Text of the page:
They shall be fined under this title or imprisoned not more than ten years, or both; and if death results from the acts committed in violation of this section or if such acts include kidnapping or an attempt to kidnap, aggravated sexual abuse or an attempt to commit aggravated sexual abuse, or an attempt to kill, they shall be fined under this title or imprisoned for any term of years or for life, or both, or may be sentenced to death.
The ALA doesn’t draw distinctions between honorable books and trashy books when they draw up their politically motivated “banned book” list:
Banned Books Week: Celebrating the Freedom to Read
September 27October 4, 2008
Banned Books Week: Celebrating the Freedom to Read is observed during the last week of September each year. Observed since 1982, this annual ALA event reminds Americans not to take this precious democratic freedom for granted. This year, 2008, marks BBW’s 27th anniversary (September 27 through October 4).
BBW celebrates the freedom to choose or the freedom to express ones opinion even if that opinion might be considered unorthodox or unpopular and stresses the importance of ensuring the availability of those unorthodox or unpopular viewpoints to all who wish to read them. After all, intellectual freedom can exist only where these two essential conditions are met.
BBW is sponsored by the American Booksellers Association, American Booksellers Foundation for Free Expression, American Library Association, American Society of Journalists and Authors, Association of American Publishers, National Association of College Stores, and is endorsed by the Center for the Book in the Library of Congress.
The 10 most challenged books of 2007 reflect a range of themes, and are:
And Tango Makes Three, by Justin Richardson/Peter Parnell
Reasons: Anti-Ethnic, Sexism, Homosexuality, Anti-Family, Religious Viewpoint, Unsuited to Age Group
The Chocolate War, by Robert Cormier
Reasons: Sexually Explicit, Offensive Language, Violence
Olives Ocean, by Kevin Henkes
Reasons: Sexually Explicit and Offensive Language
The Golden Compass, by Philip Pullman
Reasons: Religious Viewpoint
The Adventures of Huckleberry Finn, by Mark Twain
The Color Purple, by Alice Walker
Reasons: Homosexuality, Sexually Explicit, Offensive Language,
TTYL, by Lauren Myracle
Reasons: Sexually Explicit, Offensive Language, Unsuited to Age Group
I Know Why the Caged Bird Sings, by Maya Angelou
Reasons: Sexually Explicit
Its Perfectly Normal, by Robie Harris
Reasons: Sex Education, Sexually Explicit
The Perks of Being A Wallflower, by Stephen Chbosky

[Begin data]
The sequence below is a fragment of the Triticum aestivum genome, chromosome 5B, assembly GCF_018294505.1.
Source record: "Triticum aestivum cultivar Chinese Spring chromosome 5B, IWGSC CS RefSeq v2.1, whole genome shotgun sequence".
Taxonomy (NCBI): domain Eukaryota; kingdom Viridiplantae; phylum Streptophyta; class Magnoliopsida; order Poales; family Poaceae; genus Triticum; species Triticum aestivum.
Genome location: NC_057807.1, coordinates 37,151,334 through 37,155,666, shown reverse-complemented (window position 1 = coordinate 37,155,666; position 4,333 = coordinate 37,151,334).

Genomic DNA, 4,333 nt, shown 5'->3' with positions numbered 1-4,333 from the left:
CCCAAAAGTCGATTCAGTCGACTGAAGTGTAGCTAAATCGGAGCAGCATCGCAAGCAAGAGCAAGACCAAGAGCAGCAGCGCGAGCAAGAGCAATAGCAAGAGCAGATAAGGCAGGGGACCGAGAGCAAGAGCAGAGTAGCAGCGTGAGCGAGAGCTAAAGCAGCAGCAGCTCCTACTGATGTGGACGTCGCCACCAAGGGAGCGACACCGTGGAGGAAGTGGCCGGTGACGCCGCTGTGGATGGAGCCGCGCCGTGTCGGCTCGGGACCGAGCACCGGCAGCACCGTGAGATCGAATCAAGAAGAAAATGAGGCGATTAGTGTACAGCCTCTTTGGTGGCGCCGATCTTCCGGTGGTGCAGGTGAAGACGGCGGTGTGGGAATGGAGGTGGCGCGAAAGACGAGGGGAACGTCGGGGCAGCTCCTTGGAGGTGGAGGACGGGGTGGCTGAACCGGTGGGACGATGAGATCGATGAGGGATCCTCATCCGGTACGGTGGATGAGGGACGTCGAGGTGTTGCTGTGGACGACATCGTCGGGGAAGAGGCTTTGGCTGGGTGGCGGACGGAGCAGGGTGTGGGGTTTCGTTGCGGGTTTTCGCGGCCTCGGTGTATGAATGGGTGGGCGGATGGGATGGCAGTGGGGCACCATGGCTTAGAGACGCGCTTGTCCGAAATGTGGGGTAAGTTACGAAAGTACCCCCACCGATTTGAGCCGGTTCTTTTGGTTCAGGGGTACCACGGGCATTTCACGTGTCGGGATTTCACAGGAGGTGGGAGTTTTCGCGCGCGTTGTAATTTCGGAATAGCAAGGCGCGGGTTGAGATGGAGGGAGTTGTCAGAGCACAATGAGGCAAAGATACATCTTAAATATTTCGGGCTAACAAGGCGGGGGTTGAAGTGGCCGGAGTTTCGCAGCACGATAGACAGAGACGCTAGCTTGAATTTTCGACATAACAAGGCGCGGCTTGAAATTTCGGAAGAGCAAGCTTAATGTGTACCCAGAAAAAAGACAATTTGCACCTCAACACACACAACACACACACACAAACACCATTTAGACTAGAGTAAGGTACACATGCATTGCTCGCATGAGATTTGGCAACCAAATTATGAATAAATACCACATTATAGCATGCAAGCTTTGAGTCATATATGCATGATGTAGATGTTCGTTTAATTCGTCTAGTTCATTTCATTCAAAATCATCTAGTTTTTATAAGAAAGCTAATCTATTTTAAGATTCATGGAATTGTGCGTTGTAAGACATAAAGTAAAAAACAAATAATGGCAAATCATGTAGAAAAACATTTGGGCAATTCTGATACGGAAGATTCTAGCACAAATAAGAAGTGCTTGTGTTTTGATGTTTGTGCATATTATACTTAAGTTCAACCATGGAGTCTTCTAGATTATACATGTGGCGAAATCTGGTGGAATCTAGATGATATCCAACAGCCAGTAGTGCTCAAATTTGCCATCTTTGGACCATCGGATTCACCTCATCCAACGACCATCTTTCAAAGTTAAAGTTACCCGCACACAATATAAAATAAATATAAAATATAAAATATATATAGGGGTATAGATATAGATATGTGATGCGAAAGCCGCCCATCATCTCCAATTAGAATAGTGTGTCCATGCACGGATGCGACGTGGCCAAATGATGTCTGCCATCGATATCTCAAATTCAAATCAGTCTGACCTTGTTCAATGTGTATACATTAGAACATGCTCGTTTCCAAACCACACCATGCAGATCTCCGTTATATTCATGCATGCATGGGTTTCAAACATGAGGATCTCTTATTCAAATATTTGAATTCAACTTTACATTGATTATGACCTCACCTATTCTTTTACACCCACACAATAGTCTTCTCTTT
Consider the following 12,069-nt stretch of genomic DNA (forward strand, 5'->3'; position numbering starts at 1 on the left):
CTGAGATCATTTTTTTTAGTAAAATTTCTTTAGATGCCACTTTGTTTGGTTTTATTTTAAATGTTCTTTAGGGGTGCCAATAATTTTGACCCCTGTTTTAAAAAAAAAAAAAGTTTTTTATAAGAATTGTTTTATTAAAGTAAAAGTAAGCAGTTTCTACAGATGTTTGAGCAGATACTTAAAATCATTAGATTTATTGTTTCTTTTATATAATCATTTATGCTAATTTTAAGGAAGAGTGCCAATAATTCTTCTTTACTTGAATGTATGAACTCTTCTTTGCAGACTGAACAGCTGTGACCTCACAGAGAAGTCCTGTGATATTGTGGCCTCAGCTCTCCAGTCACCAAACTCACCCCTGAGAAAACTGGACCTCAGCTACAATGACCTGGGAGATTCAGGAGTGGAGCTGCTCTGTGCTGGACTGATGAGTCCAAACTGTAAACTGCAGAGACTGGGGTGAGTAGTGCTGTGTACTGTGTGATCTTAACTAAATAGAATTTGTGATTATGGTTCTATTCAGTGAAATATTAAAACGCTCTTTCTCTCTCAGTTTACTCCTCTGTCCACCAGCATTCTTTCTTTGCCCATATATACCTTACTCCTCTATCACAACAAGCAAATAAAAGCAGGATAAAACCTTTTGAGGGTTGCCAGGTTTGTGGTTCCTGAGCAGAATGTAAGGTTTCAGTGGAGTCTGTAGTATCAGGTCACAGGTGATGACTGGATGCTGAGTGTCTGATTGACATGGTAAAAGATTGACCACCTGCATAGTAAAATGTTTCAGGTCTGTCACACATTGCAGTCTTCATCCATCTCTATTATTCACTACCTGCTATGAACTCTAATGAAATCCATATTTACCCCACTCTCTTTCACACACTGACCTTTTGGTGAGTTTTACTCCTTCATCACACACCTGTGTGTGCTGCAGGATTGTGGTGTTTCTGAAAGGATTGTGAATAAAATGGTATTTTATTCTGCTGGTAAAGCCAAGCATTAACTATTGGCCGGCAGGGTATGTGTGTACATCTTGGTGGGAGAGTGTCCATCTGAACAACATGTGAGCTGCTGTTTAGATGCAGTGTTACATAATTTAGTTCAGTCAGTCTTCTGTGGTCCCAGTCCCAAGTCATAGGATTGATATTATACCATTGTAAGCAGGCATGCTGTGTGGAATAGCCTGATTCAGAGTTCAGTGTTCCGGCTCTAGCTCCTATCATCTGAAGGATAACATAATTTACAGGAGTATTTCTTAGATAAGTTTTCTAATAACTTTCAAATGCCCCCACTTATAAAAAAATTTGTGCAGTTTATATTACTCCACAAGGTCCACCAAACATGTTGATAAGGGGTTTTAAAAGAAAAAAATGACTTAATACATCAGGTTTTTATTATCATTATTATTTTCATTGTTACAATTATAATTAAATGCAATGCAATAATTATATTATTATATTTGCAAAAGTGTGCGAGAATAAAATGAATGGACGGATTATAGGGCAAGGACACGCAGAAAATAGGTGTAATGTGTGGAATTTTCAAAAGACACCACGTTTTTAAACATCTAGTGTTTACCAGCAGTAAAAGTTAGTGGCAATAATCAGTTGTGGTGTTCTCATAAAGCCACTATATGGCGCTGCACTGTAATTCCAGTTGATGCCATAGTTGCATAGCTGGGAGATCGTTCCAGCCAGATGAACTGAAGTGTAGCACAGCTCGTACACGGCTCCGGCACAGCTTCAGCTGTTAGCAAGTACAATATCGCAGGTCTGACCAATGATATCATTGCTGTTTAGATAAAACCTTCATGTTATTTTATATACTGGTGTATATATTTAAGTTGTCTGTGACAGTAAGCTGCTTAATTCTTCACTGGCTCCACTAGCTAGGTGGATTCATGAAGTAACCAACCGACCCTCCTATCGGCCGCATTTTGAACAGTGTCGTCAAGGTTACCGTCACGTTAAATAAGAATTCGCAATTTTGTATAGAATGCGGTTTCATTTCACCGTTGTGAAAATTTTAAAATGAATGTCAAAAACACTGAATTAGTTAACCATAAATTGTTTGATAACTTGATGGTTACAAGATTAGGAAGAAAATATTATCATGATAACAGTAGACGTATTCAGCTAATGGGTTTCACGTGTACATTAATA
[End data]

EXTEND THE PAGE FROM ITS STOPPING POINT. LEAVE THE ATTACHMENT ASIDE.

Reasons: Homosexuality, Sexually Explicit, Offensive Language, Unsuited to Age Group
Off the list this year are two books by author Toni Morrison. The Bluest Eye and Beloved, both challenged for sexual content and offensive language.
The most frequently challenged authors of 2007
Peter Parnell and Justin Richardson
How is the list of most challenged books tabulated?
The American Library Association (ALA) collects information from two sources: newspapers and reports submitted by individuals, some of whom use the Challenge Database Form. All challenges are compiled into a database. Reports of challenges culled from newspapers across the country are compiled in the bimonthly Newsletter on Intellectual Freedom (published by the ALA, $40 per year); those reports are then compiled in the Banned Books Week Resource Guide. Challenges reported to the ALA by individuals are kept confidential. In these cases, ALA will release only the title of the book being challenged, the state and the type of institution (school, public library). The name of the institution and its town will not be disclosed.
The ALA can go peddle their swill in Saudi Arabia.
There’s no doubt that burning someone’s house is against the law (apparently even in Britain, who’da thunkit?).
However, that section 241 is very interesting. It seems like it would be useful in a lot of situations of Moslem pressure or intimidation that fall short of being actionable under other statutes.
“Lets just say were making different points. The First Amendment, however, is still irrelevant, particularly to Britain, but also to this particular situation in the U.S.”
No, I think not. However, from this story, it looks like the book will be released here, too, and soon. I may buy a copy just to stick a thumb in Mehmet’s eye.
It’s always a pleasure to see “Mehmet,” that good old transliteration. I make a point of using “Moslem,” myself :-).